In what was dubbed the “women’s budget,” the Federal Government dished up $354 million last month to support the health and wellbeing of Australia’s women over four years.
Given the significant and enduring gaps in women’s health, such funding is welcome; as is the suggestion that it will contribute to furthering our research, diagnosis and treatment of common conditions such as cervical and breast cancer, endometriosis and reproductive health.
But while we’re pleased to see some action in this area, it became clear last week as an attendee of the Royal Australian and New Zealand College of Obstetricians and Gynaecologists (RANZCOG’s) Health Summit at Parliament House, that more work needs to be done to ensure that adequate funding is allocated to all underserved areas of women’s health and an intersectional lens applied.
For example Nicky Bath, the Chief Executive Officer of LGBTIQ+ Health Australia says that the challenges faced by women in her community are complex and thus commonly misunderstood.
“Practitioners often don’t know whether their patients are part of the LGBTQI community”, says Bath which causes problems from the outset. “They’re not asking the questions” even when they’re specialising in sexual health.
The impacts of this were revealed in a study conducted by the Australian Research Centre in Sex, Health and Society at La Trobe University in the second half of 2019. Compared to work, family and educational settings, healthcare is where lesbian, gay, bisexual, transgender, queer and intersex (LGBTQI) Australians felt least accepted (43.4%).
That’s a huge problem when we consider that over 4 percent of Australians recognise themselves as LGBTQI and could be missing out on essential healthcare through fear of discrimination.
Another part of the equation is the complete lack of Federal Government funding. “Unlike other health sectors, we don’t get any health funding”, says Bath. “Unless we’re funded appropriately for people to hear our needs and act on those needs then we’ll continue to struggle”, she told the audience.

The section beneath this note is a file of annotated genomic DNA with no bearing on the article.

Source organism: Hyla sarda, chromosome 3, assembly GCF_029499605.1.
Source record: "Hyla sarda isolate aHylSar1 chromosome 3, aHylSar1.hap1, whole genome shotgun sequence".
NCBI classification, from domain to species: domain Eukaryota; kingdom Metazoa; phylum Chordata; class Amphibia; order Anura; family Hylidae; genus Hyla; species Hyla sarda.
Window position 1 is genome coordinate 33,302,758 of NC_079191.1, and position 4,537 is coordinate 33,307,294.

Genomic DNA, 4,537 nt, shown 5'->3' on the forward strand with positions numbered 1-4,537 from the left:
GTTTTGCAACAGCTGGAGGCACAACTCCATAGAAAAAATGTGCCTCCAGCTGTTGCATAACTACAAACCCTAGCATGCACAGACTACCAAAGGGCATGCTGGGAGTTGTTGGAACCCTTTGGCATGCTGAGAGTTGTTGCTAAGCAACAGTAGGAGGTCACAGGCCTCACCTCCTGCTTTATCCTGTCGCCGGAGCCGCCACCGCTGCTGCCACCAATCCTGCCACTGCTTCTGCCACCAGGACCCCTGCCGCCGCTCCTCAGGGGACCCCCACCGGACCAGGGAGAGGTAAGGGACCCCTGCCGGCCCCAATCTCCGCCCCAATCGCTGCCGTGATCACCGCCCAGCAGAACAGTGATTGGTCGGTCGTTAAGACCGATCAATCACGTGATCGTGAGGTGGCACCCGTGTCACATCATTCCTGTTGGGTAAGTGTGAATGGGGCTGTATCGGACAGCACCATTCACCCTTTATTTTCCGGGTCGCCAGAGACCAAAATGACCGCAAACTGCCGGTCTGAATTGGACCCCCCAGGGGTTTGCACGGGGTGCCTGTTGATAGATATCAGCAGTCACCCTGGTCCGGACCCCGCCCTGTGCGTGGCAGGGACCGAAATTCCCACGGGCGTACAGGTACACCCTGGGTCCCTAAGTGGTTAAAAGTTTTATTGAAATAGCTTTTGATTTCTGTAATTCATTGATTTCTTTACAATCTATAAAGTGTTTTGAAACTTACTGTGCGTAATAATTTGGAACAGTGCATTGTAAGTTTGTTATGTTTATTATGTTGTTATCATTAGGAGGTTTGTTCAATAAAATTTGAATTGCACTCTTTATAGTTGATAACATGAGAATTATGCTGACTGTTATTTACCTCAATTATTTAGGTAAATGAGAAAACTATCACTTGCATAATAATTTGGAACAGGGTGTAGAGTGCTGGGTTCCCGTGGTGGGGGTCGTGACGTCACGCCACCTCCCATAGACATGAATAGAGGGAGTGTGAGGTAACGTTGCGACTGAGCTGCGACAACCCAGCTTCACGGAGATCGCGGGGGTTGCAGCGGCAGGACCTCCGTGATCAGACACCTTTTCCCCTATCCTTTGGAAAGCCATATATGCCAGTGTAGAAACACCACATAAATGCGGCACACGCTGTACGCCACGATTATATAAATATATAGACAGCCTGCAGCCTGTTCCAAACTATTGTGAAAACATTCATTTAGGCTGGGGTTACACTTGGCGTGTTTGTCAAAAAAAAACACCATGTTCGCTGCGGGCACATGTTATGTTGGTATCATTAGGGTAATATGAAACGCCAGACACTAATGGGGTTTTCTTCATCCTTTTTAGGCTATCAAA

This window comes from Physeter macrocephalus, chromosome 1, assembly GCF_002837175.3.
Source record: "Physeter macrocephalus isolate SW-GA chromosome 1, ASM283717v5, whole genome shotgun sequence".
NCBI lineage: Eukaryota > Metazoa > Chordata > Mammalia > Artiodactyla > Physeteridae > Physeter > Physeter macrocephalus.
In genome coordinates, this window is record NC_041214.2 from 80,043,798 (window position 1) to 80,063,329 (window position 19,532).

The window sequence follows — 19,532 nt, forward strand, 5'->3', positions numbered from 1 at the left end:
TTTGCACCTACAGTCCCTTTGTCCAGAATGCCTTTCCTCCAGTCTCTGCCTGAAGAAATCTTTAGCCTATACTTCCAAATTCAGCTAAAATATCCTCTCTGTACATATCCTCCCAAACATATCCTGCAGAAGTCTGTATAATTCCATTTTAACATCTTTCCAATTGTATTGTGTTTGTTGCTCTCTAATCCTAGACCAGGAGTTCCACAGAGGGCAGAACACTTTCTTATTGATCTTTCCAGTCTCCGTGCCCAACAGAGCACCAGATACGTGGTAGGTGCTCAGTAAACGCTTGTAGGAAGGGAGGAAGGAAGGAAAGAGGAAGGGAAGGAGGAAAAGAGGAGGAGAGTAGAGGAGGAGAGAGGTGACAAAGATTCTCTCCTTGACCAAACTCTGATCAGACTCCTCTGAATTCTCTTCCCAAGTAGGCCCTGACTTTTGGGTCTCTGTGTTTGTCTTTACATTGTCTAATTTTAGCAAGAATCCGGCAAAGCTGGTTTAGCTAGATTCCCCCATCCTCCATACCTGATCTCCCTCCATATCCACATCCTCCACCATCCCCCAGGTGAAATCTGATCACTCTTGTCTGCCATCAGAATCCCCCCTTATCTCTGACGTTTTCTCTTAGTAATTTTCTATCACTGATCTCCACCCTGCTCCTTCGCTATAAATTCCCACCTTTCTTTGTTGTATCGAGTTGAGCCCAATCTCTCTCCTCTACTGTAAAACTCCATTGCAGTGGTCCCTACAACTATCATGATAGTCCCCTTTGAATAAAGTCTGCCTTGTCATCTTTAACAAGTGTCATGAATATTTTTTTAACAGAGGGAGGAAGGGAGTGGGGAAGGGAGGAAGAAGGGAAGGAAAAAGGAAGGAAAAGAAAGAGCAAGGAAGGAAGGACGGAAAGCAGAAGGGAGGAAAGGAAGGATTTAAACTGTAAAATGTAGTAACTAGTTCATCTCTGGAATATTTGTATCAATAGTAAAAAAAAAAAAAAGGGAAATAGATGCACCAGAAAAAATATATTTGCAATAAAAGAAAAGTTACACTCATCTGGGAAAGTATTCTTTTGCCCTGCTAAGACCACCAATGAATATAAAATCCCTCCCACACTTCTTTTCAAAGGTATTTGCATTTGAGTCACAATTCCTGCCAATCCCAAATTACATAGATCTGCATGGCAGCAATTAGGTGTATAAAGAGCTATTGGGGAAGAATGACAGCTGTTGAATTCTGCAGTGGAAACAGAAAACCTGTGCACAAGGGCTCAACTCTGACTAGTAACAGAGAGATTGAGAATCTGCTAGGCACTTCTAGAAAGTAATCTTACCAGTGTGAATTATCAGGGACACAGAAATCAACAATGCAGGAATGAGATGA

Tricia Malowney, the president of Women with Disabilities Australia, echoed a similar sentiment. “People make assumptions about us, and our lives and what our lives are,” she says. Health practitioners and policy makers are failing to co-design solutions with women with disabilities.
“Give us the same level of service you give to all women. That means all women, not just the easy ones,” says Malowney, adding that Australia “needs data around women with disabilities”.
“Many women with intellectual disabilities for instance, aren’t on the electoral roll so they’re not considered for things like breast screening”, she said. It’s not good enough. “Every woman with a disability is an expert in her own body, yet policies are being written about us without us.”
Adjunct Professor Ruth Stewart, National Rural Health Commissioner at the Department of Health agrees that co-designing solutions with minority groups of women is critical.
“We need to be asking women, ‘what do you feel safe with’?” she says.
Elaborating on the challenges faced by women in rural and regional areas of the country, she highlighted the importance of having quality care and practitioners easily accessible.
“What do women want? They want continuity of care and carers, they want to make their choices in a collaborative manner with their care provider and they want to be as close to home as possible”, she says.
Bringing in the perspectives, expertise and preferences of First Nations women is also a key component. “We need to stop colonisation now,” says Stewart. “We need to recognise the cultural authority of Torres strait Islander and Aboriginal women in designing healthcare solutions that meet their needs.”
“Cultural responsiveness of the health system at the health practitioner level” is vital.
Women’s Agenda attended and reported on the National Women’s Health Summit organised by RANZCOG last week. For further details on sessions and insights, see here.
Originally Appeared Here